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An homework noded.

The assignment was a very short opinion piece (which is harder than it sounds when you’ve got a lot of opinion and aren’t afraid to use it) in response to chapter three (“A State of Crisis?”) in Nicholas Cook’s Music: A Very Short Introduction.

The class is a cozy and fairly informal little conference, and the essays were meant to be read aloud, so this assumes a lot of context that a proper stand-alone paper would include. Suffice it to say that Cook is concerned by the dwindling supply of proper classical music appreciators, but skeptical of proclamations that classical music itself is dying.


The Rarity of Music and the Ubiquity of Music Listening

What music do you listen to?” I cannot count the number of times I’ve heard this. After “what is your name?” and possibly “just what do you think you’re doing?” this is the question most asked of me by strangers. The assumption is that of course I listen to music—who doesn’t? In fact, I must listen to so much of it that I’ve selected a favorite genre. And I must have so much to choose from that I barely have time to listen to all the music in my preferred genre, let alone all the other music out there.

I used to think that people asking me this question were testing me to see whether our tastes were the same, but increasingly I believe this is not the case. Popular culture is becoming more self-conscious—a meta-phenomenon—and participation in pop is the ultimate pop. We’re all our own tiny niche markets; what we have in common is no longer what music we listen to, but simply that we listen to it. There’s a place here for classical music, just as there is for any type of music you care to name or invent.

As the price of digital storage decreases exponentially, and information access becomes practically a basic right, the fear that any music ever need be “lost” seems absurd. With six billion people on the planet, classical music is in no danger of being forgotten until there are six-billion-and-one genres. What is in danger is not the music itself, but the culture surrounding it.

And here classical music is hardly alone. Classic FM’s “practice of excerpting single movements from classical symphonies outraged highbrow critics” (Cook 46). Today pop music artists and “serious” off-line enthusiasts lament the death of The Album—a complete artistic work, of which the individual songs are only components—at the hands of internet file sharing. Who wants to download an entire album just to hear that one favorite track? Music listeners, like all information consumers, are getting pickier. And it’s working.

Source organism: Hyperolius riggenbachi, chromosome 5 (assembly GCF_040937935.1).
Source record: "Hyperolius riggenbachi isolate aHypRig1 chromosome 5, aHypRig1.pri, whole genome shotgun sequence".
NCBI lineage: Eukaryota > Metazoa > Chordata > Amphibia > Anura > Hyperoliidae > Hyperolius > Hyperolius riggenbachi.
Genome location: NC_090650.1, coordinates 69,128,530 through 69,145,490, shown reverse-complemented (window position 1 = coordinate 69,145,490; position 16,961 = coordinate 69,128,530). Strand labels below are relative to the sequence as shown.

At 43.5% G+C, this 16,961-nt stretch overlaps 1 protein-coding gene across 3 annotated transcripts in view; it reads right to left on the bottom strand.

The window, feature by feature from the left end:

Yet, in this fracturing of interests—in the formation of smaller and smaller niche markets—there might be hope for endangered sub-cultures. While membership in a given sub-culture is shrinking, the ease of finding other members—in your city and around the world—is growing. Eventually, we might see the death of the poseur. With so many genres and sub-cultures to choose from, there will be little point in choosing one you don’t truly believe in. Classical music appreciators will be able to keep their sense of elitism, but they’ll have to give up their embitterment and alienation as all other music appreciators become elitists themselves.

References:

  1. Nicholas Cook. Music: A Very Short Introduction. Oxford, New York: Oxford University Press, 1998.

As you can see, it’s a little over-the-top. It’s possible I harbor a secret dream of writing for Wired Magazine. The “six billion people” line is especially absurd-bordering-on-offensive. Still, I think it’s an exaggerated but not entirely implausible depiction of one direction music culture could take from its present state. I’m looking forward to it.

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